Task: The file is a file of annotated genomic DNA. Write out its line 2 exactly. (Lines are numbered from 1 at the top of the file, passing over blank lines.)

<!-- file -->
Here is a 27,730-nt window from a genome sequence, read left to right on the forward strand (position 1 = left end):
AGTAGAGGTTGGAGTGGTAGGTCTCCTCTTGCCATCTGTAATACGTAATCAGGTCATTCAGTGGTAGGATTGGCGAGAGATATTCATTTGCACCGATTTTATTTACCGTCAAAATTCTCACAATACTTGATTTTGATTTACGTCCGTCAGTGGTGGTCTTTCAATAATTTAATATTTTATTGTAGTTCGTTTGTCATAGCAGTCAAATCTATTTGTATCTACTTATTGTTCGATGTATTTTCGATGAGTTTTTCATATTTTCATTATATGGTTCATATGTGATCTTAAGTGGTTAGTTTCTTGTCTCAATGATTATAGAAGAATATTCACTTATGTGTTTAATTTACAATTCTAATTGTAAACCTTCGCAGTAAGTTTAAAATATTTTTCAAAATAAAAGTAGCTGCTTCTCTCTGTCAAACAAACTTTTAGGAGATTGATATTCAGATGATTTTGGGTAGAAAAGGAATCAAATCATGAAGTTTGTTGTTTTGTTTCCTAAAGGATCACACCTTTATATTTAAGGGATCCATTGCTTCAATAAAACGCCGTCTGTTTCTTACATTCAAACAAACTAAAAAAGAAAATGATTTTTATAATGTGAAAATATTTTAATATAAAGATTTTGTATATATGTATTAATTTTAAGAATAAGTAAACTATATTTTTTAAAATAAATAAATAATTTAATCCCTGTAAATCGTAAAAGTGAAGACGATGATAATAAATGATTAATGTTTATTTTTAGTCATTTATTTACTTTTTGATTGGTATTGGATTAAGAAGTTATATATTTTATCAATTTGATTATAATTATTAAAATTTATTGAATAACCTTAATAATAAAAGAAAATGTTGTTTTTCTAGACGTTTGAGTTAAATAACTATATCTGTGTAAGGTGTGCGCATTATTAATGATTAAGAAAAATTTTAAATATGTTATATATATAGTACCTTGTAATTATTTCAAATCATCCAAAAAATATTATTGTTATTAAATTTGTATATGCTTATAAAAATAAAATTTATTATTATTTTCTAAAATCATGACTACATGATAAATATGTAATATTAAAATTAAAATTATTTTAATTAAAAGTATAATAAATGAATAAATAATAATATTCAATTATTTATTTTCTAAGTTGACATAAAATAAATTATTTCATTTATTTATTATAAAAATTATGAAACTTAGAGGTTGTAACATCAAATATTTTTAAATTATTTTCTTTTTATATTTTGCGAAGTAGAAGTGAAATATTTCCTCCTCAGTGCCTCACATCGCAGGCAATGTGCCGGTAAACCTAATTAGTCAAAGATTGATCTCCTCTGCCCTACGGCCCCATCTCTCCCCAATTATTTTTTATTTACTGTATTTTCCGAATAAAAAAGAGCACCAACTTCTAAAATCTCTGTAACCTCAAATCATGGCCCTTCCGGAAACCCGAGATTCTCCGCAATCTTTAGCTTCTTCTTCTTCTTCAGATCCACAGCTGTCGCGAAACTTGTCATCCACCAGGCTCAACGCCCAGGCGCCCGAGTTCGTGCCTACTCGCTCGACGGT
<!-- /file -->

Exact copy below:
AGTAGAGGTTGGAGTGGTAGGTCTCCTCTTGCCATCTGTAATACGTAATCAGGTCATTCAGTGGTAGGATTGGCGAGAGATATTCATTTGCACCGATTTTATTTACCGTCAAAATTCTCACAATACTTGATTTTGATTTACGTCCGTCAGTGGTGGTCTTTCAATAATTTAATATTTTATTGTAGTTCGTTTGTCATAGCAGTCAAATCTATTTGTATCTACTTATTGTTCGATGTATTTTCGATGAGTTTTTCATATTTTCATTATATGGTTCATATGTGATCTTAAGTGGTTAGTTTCTTGTCTCAATGATTATAGAAGAATATTCACTTATGTGTTTAATTTACAATTCTAATTGTAAACCTTCGCAGTAAGTTTAAAATATTTTTCAAAATAAAAGTAGCTGCTTCTCTCTGTCAAACAAACTTTTAGGAGATTGATATTCAGATGATTTTGGGTAGAAAAGGAATCAAATCATGAAGTTTGTTGTTTTGTTTCCTAAAGGATCACACCTTTATATTTAAGGGATCCATTGCTTCAATAAAACGCCGTCTGTTTCTTACATTCAAACAAACTAAAAAAGAAAATGATTTTTATAATGTGAAAATATTTTAATATAAAGATTTTGTATATATGTATTAATTTTAAGAATAAGTAAACTATATTTTTTAAAATAAATAAATAATTTAATCCCTGTAAATCGTAAAAGTGAAGACGATGATAATAAATGATTAATGTTTATTTTTAGTCATTTATTTACTTTTTGATTGGTATTGGATTAAGAAGTTATATATTTTATCAATTTGATTATAATTATTAAAATTTATTGAATAACCTTAATAATAAAAGAAAATGTTGTTTTTCTAGACGTTTGAGTTAAATAACTATATCTGTGTAAGGTGTGCGCATTATTAATGATTAAGAAAAATTTTAAATATGTTATATATATAGTACCTTGTAATTATTTCAAATCATCCAAAAAATATTATTGTTATTAAATTTGTATATGCTTATAAAAATAAAATTTATTATTATTTTCTAAAATCATGACTACATGATAAATATGTAATATTAAAATTAAAATTATTTTAATTAAAAGTATAATAAATGAATAAATAATAATATTCAATTATTTATTTTCTAAGTTGACATAAAATAAATTATTTCATTTATTTATTATAAAAATTATGAAACTTAGAGGTTGTAACATCAAATATTTTTAAATTATTTTCTTTTTATATTTTGCGAAGTAGAAGTGAAATATTTCCTCCTCAGTGCCTCACATCGCAGGCAATGTGCCGGTAAACCTAATTAGTCAAAGATTGATCTCCTCTGCCCTACGGCCCCATCTCTCCCCAATTATTTTTTATTTACTGTATTTTCCGAATAAAAAAGAGCACCAACTTCTAAAATCTCTGTAACCTCAAATCATGGCCCTTCCGGAAACCCGAGATTCTCCGCAATCTTTAGCTTCTTCTTCTTCTTCAGATCCACAGCTGTCGCGAAACTTGTCATCCACCAGGCTCAACGCCCAGGCGCCCGAGTTCGTGCCTACTCGCTCGACGGT